Every seat of power bears the imprint of the first bum that was placed on it. If the first man made a deep impression, the successors would have a difficult time to fit into it and fill it in. Unfortunately, for them, history judges them in comparison and contrast to the first.
So it has been with the post of the national security adviser. The first incumbent, Vajpayee's man Friday Brajesh Mishra, who also held the post of principal secretary, left too deep an impression on the seat.
But fortunately for India, successive prime ministers have found men who were capable of filling in the deep imprint left by Brajesh: J.N. Dixit, M.K. Narayanan, Shivshankar Menon and now Ajit Doval.
The interesting thing here is that out of India's five NSAs so far, four could speak Malayalam. Many don't know that Ajit Doval belongs to Kerala cadre of the IPS and speaks Malayalam, and that J.N. Dixit was a thoroughbred Malayali. His real parents were Munshi Paramu Pillai and Ratnamayee Devi.
(There is an interesting story about how Dixit got his surname. His parents were Gandhians and freedom-fighters. After Paramu Pillai's death, Gandhi, who was promoting widow remarriage, asked Ratnamayee to marry one Dixit in his ashram. Bapu also put a condition. Even the children from the first marriage should bear the surname of the stepfather. Thus the boy who should have been J.N. Pillai became J.N. Dixit.)
The high noon of the “Mallu mafia” was during the Manmohan Singh regime. Not only did Singh have three successive Malayali NSAs–Dixit, Narayanan and Menon—but his principal secretary through most of the regime was a Mallu, T.K.A. Nair.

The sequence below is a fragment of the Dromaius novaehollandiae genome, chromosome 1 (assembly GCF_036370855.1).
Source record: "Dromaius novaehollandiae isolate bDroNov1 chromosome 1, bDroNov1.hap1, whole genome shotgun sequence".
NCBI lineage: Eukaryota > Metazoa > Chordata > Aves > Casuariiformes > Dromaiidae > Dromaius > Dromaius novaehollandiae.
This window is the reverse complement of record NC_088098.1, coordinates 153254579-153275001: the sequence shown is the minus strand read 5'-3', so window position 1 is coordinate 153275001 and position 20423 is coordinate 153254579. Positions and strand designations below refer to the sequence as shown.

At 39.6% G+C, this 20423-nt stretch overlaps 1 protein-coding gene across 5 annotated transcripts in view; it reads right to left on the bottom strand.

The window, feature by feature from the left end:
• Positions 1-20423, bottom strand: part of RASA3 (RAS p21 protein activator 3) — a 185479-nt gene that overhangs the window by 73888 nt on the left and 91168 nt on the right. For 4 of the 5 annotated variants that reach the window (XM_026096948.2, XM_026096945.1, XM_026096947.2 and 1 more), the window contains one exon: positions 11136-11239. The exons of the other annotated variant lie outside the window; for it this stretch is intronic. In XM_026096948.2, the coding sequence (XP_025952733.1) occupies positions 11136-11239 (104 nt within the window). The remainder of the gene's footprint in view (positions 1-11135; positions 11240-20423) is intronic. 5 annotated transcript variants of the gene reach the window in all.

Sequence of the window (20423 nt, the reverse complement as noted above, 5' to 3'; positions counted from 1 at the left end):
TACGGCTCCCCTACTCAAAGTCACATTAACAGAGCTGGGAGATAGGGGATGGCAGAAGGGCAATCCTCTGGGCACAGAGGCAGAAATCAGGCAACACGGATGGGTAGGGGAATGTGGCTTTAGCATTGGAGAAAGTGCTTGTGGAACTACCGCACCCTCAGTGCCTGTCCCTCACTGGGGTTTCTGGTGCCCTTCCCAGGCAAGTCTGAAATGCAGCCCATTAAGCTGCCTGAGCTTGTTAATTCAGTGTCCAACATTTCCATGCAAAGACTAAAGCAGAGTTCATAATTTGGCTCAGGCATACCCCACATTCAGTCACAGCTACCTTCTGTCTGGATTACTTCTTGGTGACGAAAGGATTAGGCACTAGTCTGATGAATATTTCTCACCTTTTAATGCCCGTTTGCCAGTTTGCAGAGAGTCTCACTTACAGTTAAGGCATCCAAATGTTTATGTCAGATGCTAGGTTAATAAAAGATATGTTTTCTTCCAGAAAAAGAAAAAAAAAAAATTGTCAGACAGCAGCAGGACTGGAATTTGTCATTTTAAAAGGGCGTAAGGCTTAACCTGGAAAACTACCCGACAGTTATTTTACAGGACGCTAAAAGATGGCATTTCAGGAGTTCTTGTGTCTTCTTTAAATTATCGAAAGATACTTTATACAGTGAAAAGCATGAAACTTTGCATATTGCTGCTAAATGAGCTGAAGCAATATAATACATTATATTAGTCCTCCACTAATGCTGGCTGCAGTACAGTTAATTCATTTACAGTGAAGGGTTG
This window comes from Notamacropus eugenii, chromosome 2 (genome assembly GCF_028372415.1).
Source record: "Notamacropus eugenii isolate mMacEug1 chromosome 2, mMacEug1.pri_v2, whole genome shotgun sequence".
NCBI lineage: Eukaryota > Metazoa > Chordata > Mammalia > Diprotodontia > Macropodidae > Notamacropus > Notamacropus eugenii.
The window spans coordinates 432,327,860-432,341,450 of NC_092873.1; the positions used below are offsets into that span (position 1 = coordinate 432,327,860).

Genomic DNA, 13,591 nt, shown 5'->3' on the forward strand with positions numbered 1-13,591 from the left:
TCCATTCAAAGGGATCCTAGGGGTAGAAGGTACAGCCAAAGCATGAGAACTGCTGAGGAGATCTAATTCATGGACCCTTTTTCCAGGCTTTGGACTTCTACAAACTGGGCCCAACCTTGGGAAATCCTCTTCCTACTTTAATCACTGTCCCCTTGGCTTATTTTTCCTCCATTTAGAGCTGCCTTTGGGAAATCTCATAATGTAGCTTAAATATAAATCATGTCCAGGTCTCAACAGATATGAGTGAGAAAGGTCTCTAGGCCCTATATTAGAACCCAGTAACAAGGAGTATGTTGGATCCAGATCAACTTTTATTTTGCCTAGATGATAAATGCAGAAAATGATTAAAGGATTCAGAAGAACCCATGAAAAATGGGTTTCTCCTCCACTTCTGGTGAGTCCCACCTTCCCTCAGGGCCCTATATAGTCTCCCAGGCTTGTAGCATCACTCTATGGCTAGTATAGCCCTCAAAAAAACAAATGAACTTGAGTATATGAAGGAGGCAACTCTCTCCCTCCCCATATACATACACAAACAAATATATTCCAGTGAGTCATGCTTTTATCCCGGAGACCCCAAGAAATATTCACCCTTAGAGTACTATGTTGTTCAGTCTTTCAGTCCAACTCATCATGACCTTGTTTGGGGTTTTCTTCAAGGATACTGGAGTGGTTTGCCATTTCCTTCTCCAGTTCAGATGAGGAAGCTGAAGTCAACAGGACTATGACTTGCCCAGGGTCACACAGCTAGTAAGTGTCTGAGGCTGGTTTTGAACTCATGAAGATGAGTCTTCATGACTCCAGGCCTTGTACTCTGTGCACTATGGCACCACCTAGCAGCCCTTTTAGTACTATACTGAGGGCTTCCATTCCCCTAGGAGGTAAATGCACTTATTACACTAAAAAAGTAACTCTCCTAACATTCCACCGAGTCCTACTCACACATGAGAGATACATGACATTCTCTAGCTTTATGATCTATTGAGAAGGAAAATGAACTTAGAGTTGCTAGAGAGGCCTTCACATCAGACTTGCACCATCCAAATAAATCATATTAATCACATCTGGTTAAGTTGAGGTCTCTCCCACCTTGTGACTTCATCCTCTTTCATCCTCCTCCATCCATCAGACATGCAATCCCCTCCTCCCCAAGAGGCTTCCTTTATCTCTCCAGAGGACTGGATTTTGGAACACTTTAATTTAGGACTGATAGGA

That was also a time when the “Mallu mafia” virtually presided over the entire national security establishment. There was A.K. Antony as defence minister, M.K. Narayanan as NSA, Shivshankar Menon as foreign secretary, Hormis Tharakan as R&AW chief, and T.K.A. Nair as the PM's principal secretary.
This correspondent remembers an Army Day reception, the tea party held on the lawns of the Army chief's house on every Army Day. As usual we newsmen gathered around these security heavyweights, and it so happened we all gathered in one corner of the vast lawn. There were Antony, Narayanan, Menon and Nair. One of us asked them some sensitive question and they suddenly began consulting one another in Malayalam. It was then that Antony spotted me and hastily cautioned the others, “Stop it, this man knows Malayalam.” My hope for an exclusive story went for a toss.
This book, by another Mallu, Ravi Velloor, is about the rising economic and strategic profile of India, seen largely through the eyes of an Indian journalist who has worked mostly abroad and for a brief while from Delhi for a foreign publication. We excerpt here, with permission from the publisher, passages from the chapter on 'Slaying the Mallu Mafia'.